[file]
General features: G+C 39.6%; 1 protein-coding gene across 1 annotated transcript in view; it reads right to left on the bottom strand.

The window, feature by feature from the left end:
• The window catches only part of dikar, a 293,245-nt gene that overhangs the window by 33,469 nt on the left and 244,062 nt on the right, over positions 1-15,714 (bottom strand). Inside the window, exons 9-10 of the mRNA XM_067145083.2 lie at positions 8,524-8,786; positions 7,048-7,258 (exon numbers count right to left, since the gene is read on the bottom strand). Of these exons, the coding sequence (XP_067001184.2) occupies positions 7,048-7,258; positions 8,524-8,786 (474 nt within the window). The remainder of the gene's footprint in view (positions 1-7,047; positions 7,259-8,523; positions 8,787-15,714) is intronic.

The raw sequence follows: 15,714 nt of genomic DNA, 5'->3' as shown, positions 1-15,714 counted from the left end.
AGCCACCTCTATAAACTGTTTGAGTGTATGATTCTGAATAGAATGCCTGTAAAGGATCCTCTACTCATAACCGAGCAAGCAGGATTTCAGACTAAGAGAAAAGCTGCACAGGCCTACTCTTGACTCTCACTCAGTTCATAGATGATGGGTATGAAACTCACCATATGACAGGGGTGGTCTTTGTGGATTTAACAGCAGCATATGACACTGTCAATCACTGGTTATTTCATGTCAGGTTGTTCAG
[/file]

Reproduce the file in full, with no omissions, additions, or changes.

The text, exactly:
General features: G+C 39.6%; 1 protein-coding gene across 1 annotated transcript in view; it reads right to left on the bottom strand.

The window, feature by feature from the left end:
• The window catches only part of dikar, a 293,245-nt gene that overhangs the window by 33,469 nt on the left and 244,062 nt on the right, over positions 1-15,714 (bottom strand). Inside the window, exons 9-10 of the mRNA XM_067145083.2 lie at positions 8,524-8,786; positions 7,048-7,258 (exon numbers count right to left, since the gene is read on the bottom strand). Of these exons, the coding sequence (XP_067001184.2) occupies positions 7,048-7,258; positions 8,524-8,786 (474 nt within the window). The remainder of the gene's footprint in view (positions 1-7,047; positions 7,259-8,523; positions 8,787-15,714) is intronic.

The raw sequence follows: 15,714 nt of genomic DNA, 5'->3' as shown, positions 1-15,714 counted from the left end.
AGCCACCTCTATAAACTGTTTGAGTGTATGATTCTGAATAGAATGCCTGTAAAGGATCCTCTACTCATAACCGAGCAAGCAGGATTTCAGACTAAGAGAAAAGCTGCACAGGCCTACTCTTGACTCTCACTCAGTTCATAGATGATGGGTATGAAACTCACCATATGACAGGGGTGGTCTTTGTGGATTTAACAGCAGCATATGACACTGTCAATCACTGGTTATTTCATGTCAGGTTGTTCAG